Importance of Forecasting in Manufacturing

When you see a product on the shelf, it represents the end result of a complicated business process that began once upon a time with an idea. That idea was transformed into a business plan, which then went through a metamorphosis into an engineering specification for a product as well as a pipeline design document, a market analysis, a production schedule chart, a logistics spreadsheet and finally a bunch of shipping manifests. This entire process may take years, which means inventory forecasting is one of the most vital pieces of the manufacturing process. If you do not get the forecast right, you end up with too many products that no one is buying, or not enough to meet an ever-expanding demand.

You Want it When?

An online MBA program can offer a comprehensive suite of skills related to inventory forecasting, pricing case histories, production pipeline optimization and risk and benefit costs analyses — as well as exercises in business cycles and consumer shopping forecasting. Getting a product into customers’ hands is a lot more complex than merely expecting them to grab one off the shelf. Many people have to touch the product before the customer can actually get their hands on it. Inventory forecasting suggests the rate at which consumers will purchase products, as well as the recommended restock rate. It is not just a matter of having a ship date for a product; you also have to know all the other milestones to reach before that product can arrive.

Making a Book

Books, for example, start with writers having ideas. They write those ideas down, and then sell the books to a publisher, who, in turn, edits it so that it reads well for its intended audience. A professional designer must then lay out the text, and an artist must create a cover. There are now at least four people involved in the process, and this process takes anywhere from several months to a year. Once a prototype of the book exists and the author is happy, the book must go to the publisher’s sales team who takes it out to the various bookstores that will sell the book, and booksellers read the book to see if they are interested in carrying it (another few months). Then, the book goes to the printer, which prints, collates and binds the book. The printer sends the books to a distribution warehouse, which, in turn, fulfills the orders that bookstores have placed (another few months). Finally, nearly a year later, the author has finished the book, a customer can walk into a bookstore and buy it, and everyone hopes that the topic of the book is still something that interests readers.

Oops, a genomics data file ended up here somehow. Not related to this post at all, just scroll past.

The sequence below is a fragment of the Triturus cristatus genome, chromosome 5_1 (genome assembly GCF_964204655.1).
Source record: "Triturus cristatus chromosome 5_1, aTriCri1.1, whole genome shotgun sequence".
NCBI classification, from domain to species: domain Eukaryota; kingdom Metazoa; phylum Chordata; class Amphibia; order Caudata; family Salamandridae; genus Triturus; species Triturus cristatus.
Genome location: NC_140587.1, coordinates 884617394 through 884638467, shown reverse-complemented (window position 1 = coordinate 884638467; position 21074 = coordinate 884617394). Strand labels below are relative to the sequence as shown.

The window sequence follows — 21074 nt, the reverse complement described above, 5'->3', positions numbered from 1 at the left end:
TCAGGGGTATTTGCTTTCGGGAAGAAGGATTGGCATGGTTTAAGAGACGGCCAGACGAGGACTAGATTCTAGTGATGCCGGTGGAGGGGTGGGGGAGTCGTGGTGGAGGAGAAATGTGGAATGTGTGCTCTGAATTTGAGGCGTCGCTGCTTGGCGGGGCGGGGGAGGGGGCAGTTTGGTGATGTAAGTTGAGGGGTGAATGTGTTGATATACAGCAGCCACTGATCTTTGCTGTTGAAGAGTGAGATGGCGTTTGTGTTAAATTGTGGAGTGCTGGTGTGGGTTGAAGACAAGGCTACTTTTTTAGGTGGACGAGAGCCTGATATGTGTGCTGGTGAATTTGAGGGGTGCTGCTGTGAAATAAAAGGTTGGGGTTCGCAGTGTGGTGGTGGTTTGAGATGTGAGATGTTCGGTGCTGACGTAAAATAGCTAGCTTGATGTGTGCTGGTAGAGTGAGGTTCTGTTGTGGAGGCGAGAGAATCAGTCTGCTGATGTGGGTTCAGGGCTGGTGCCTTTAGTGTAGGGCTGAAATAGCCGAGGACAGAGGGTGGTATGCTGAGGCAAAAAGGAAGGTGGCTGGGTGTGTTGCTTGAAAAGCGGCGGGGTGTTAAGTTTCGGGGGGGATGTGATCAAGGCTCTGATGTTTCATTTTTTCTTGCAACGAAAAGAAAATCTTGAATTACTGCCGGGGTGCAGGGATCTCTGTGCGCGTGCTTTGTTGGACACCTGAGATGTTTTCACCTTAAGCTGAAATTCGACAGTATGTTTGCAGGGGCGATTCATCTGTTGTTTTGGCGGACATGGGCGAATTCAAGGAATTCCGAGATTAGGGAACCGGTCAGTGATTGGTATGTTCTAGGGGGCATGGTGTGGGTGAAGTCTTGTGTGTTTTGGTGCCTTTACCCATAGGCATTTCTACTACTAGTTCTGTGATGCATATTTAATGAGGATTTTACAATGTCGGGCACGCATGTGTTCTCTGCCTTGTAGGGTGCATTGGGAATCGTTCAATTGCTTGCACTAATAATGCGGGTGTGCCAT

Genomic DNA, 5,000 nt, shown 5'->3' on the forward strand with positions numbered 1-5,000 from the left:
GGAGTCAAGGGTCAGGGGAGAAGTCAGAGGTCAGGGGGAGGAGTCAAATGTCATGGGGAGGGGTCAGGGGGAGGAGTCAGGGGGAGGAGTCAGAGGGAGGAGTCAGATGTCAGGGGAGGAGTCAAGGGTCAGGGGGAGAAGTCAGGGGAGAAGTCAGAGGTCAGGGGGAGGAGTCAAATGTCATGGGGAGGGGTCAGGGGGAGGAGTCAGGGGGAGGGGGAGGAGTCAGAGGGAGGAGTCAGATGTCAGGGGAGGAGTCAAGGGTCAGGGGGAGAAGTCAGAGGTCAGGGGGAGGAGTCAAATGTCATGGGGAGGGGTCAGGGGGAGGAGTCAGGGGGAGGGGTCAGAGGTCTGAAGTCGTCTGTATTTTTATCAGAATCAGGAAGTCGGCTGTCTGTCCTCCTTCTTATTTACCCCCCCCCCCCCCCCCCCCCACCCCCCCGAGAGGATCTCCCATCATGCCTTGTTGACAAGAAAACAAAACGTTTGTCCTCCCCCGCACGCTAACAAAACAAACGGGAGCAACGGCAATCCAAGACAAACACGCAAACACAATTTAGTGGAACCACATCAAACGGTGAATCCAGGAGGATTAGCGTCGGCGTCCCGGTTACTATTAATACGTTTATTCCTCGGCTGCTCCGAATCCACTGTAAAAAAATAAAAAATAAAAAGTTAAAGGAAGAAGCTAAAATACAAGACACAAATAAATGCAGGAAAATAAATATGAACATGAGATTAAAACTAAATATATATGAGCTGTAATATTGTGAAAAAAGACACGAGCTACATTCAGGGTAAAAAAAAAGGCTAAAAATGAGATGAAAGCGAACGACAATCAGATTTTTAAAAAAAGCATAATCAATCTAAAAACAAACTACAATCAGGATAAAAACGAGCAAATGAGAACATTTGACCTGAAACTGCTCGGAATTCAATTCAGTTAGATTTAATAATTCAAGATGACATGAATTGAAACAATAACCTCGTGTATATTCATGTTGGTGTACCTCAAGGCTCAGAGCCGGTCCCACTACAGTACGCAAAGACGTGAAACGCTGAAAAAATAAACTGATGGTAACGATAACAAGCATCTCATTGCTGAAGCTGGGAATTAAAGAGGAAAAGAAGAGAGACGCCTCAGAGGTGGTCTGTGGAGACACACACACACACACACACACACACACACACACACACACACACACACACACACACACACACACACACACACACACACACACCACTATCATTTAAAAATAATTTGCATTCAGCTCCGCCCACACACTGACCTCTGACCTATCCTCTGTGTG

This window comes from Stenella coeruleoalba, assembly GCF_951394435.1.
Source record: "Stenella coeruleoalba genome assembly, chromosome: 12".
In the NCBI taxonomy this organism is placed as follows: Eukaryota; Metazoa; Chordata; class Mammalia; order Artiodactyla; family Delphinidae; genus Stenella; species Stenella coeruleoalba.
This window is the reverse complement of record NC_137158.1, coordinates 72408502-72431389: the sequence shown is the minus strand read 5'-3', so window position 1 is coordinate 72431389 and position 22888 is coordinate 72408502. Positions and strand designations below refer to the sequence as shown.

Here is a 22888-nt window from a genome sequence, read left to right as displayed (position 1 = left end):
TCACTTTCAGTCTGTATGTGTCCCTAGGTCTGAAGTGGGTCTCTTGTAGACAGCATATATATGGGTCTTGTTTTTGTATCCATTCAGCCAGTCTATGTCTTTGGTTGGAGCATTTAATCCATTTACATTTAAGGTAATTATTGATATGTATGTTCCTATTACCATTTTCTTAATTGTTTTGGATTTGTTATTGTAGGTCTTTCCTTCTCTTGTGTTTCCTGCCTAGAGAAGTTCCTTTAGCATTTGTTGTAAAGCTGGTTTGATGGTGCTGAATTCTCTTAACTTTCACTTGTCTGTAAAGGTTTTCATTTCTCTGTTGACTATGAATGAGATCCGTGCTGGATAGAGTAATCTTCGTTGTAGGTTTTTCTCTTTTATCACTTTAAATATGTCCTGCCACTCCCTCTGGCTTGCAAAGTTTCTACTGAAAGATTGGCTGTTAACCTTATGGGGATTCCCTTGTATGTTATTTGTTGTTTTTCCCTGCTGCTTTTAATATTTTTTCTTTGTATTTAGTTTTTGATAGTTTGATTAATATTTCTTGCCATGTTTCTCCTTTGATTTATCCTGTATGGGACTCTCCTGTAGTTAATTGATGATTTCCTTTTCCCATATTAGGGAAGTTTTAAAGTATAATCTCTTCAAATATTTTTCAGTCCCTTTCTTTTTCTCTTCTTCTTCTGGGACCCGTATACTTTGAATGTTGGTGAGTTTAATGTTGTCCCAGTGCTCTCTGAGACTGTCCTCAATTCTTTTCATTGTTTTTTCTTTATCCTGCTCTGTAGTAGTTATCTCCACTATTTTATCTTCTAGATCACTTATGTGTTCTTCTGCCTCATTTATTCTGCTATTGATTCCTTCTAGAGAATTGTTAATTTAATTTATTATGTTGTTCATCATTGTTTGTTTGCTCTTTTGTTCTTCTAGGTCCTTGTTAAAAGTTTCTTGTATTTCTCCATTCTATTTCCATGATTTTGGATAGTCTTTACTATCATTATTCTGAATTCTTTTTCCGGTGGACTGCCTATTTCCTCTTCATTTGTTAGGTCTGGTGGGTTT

Checking the Forecast

The ultimate price of a product is indelibly tied to the materials and manufacturing costs that a business incurs as it moves the product through its production pipeline. Inventory forecasting is critical to ensure that a business does not exceed demand for a product, or run out of necessary materials in the course of making it. Manufacturing engineers are better able to stay in line with the business’s operational goals by keeping abreast of inventory forecasting. Every aspect of the business depends on the ability of manufacturing to produce at a pace that is commensurate with the demand, and skilled analysts with experience from an online MBA program can ensure that a production pipeline is always operating at optimal capacity.

Forecasting and optimized capacity planning means putting the hot chocolate packets in the pipeline at the end of summer, and freezing ice cream for sandwiches at the end of winter so that they are ready for the first blast of summer. Otherwise, you end up selling the wrong product in the wrong season. Check your forecast early and often, and plan accordingly.

Learn about the USI online MBA program.


Sources:

http://blog.trginternational.com/bid/192827/Production-demand-forecasting-How-to-do-it-right

http://smallbusiness.chron.com/importance-limitations-forecasting-36164.html

http://yourbusiness.azcentral.com/top-10-reasons-sales-forecasting-important-24818.html

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